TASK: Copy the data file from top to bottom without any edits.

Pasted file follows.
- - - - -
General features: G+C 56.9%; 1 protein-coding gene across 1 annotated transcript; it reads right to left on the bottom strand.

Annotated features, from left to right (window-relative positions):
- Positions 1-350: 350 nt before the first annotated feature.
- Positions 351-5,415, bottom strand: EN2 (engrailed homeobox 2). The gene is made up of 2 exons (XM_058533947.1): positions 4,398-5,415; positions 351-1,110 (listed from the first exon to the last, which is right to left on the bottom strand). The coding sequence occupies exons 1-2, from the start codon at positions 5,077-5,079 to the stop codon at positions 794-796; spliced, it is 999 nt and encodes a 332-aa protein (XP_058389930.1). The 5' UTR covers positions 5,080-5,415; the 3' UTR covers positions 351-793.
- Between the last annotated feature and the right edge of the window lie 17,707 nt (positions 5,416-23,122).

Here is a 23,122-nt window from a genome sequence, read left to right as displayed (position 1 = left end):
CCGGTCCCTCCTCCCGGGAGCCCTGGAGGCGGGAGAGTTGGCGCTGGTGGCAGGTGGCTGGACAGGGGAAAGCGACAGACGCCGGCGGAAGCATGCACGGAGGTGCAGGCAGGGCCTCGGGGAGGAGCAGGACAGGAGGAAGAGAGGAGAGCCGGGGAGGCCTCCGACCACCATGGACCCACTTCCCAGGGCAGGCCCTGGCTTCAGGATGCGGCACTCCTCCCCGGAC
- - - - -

General features: G+C 56.9%; 1 protein-coding gene across 1 annotated transcript; it reads right to left on the bottom strand.

Annotated features, from left to right (window-relative positions):
- Positions 1-350: 350 nt before the first annotated feature.
- Positions 351-5,415, bottom strand: EN2 (engrailed homeobox 2). The gene is made up of 2 exons (XM_058533947.1): positions 4,398-5,415; positions 351-1,110 (listed from the first exon to the last, which is right to left on the bottom strand). The coding sequence occupies exons 1-2, from the start codon at positions 5,077-5,079 to the stop codon at positions 794-796; spliced, it is 999 nt and encodes a 332-aa protein (XP_058389930.1). The 5' UTR covers positions 5,080-5,415; the 3' UTR covers positions 351-793.
- Between the last annotated feature and the right edge of the window lie 17,707 nt (positions 5,416-23,122).

Here is a 23,122-nt window from a genome sequence, read left to right as displayed (position 1 = left end):
CCGGTCCCTCCTCCCGGGAGCCCTGGAGGCGGGAGAGTTGGCGCTGGTGGCAGGTGGCTGGACAGGGGAAAGCGACAGACGCCGGCGGAAGCATGCACGGAGGTGCAGGCAGGGCCTCGGGGAGGAGCAGGACAGGAGGAAGAGAGGAGAGCCGGGGAGGCCTCCGACCACCATGGACCCACTTCCCAGGGCAGGCCCTGGCTTCAGGATGCGGCACTCCTCCCCGGAC